All the tea from China will be taxed at least 10% if the Trump Administration carries through on its threat to impose a $300 billion round of tariffs effective Sept. 1.
On Monday, in retaliation, China halted the purchase of U.S. agricultural imports by state-owned farms and devalued its currency to an 11-year low. The U.S. then declared China a “currency manipulator.” Chinese economists noted the U.S. Federal Reserve “manipulated” its currency on Wednesday when it lowered interest rates for the first time since the recession. With only three weeks to negotiate a truce, the 10% tariff seems likely and may quickly rise to 25%, according to President Donald Trump.
On Monday, Trump told reporters, “We have rebuilt China. If they don’t want to trade with us anymore that would be fine with me. It would save lot of money.”
The impact of the escalation was immediate. In what became the worst trading day of the year, U.S. stocks in every index declined. The Dow Jones Industrial Index fell 767 points, a decline of 2.9% not seen since a dramatic sell-off last December. The S&P 500 fell 3% and the Nasdaq Composite declined 3.5%. On Tuesday shares recovered somewhat but globally investors now expect increased volatility and a long, drawn out economic realignment into competing trade blocs where cooperation was once the rule.
Weakening the Yuan makes products from the U.S. considerably more expensive, a move that will discourage sales of U.S. goods to China. Goods made in China, however, will be more affordable. The decision follows U.S. reductions in the prime interest rate, a policy decision that likely influenced China’s monetary policy. In the past decade China has maintained the value of its currency at 7:1 (yuan to dollars). This followed a period during the 1990s when the central bank often tampered with rates to gain advantage.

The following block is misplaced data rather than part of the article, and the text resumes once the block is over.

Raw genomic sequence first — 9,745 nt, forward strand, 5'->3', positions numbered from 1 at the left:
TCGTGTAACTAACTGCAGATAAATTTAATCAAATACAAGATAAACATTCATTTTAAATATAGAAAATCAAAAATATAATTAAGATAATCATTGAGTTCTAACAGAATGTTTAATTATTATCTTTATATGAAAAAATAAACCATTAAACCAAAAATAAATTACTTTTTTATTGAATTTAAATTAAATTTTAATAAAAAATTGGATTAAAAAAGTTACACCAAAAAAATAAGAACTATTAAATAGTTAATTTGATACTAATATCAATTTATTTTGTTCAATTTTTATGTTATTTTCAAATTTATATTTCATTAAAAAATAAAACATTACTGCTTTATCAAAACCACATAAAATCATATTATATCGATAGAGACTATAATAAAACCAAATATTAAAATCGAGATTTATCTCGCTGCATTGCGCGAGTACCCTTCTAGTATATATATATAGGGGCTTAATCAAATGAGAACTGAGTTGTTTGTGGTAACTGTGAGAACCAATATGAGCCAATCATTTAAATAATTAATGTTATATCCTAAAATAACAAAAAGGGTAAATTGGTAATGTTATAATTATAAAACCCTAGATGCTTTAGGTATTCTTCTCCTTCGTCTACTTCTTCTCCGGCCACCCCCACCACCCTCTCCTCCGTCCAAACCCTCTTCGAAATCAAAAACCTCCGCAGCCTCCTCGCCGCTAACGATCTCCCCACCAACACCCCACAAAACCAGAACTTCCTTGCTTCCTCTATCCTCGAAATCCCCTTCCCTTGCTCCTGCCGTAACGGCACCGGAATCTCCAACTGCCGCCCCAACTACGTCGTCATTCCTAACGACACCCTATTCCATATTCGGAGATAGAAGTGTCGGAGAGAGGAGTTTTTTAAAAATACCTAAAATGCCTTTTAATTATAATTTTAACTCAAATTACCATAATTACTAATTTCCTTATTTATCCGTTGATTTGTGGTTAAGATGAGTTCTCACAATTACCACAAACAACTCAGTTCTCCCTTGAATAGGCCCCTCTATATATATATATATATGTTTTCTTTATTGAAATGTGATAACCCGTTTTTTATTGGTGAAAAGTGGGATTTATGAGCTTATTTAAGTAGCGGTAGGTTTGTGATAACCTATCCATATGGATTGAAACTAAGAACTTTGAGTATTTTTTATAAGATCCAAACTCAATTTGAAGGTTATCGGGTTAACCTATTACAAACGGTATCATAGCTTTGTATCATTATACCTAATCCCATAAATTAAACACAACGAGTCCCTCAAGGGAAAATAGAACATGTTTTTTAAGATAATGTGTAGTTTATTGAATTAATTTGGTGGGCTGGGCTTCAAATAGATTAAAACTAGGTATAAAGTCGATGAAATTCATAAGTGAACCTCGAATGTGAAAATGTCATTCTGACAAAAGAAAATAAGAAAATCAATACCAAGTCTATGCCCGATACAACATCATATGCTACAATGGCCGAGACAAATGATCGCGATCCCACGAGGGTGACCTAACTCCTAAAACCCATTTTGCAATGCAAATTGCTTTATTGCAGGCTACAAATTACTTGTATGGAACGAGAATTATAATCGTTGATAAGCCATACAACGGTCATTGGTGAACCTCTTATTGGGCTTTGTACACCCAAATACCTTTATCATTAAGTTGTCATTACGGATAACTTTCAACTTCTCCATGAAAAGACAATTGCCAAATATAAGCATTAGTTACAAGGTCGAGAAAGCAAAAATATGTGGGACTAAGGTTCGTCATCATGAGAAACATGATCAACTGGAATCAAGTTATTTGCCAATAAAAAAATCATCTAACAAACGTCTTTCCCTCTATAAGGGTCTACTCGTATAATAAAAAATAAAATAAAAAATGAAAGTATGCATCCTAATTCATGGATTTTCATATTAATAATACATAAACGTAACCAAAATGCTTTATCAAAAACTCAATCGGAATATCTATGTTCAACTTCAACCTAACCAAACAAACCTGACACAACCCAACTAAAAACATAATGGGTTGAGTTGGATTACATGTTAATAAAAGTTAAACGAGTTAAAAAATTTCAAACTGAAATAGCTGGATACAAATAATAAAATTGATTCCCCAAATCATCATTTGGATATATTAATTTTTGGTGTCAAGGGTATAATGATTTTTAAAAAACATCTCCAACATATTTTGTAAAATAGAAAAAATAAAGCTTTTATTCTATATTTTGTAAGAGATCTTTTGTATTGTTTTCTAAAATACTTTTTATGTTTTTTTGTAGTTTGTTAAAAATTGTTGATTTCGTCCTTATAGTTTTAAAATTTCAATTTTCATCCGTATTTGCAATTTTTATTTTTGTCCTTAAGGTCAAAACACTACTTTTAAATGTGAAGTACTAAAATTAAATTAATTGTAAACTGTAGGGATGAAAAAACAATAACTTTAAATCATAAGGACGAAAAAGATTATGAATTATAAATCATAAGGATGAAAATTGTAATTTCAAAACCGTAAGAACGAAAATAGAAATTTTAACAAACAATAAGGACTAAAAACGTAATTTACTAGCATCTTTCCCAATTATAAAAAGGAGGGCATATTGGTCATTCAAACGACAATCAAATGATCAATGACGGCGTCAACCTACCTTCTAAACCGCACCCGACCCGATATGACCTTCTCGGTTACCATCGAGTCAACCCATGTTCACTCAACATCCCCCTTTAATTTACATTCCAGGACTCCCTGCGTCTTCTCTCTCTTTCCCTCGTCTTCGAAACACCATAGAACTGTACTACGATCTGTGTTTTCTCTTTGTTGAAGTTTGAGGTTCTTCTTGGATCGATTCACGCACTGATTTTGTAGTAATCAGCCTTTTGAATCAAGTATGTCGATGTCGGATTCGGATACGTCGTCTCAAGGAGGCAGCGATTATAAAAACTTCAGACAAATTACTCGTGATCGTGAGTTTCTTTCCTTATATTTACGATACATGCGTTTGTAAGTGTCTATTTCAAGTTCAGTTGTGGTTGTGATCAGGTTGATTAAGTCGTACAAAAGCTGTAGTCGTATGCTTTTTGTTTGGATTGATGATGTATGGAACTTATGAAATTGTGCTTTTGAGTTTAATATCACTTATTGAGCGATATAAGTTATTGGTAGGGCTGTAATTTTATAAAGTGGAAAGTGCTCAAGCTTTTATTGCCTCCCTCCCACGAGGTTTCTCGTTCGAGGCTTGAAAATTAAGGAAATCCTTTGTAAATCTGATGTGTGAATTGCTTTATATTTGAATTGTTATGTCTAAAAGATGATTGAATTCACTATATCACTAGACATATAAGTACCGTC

The fourth round of U.S. imposed tariffs is a severe test of China’s resolve as it includes virtually every product traded by the two countries — costing consumers on both sides of the Pacific.
Impact of Trade Tensions on the Global Tea Industry
In combat at this level tea exports are miniscule compared to the billions in farm transactions. The U.S. imported 19.4 million metric tons of Chinese tea last year. The U.S.’s apparent consumption of Chinese tea is 5.9% of China’s exports and only 0.825% of their production. This quantity is not a meaningful amount of tea considering their huge production, writes Peter Goggi, president of the Tea Association of the USA.
No matter what the outcome, socio-economic and political crises in the world’s leading tea consumers have led to a significant decline in global tea prices, according to the East African Tea Trade Association (EATTA), an industry lobby.
The global price for tea is currently $2.73 a kilogram, compared with $3.31 at the same time last year, said Edward Mudibo, EATTA managing director.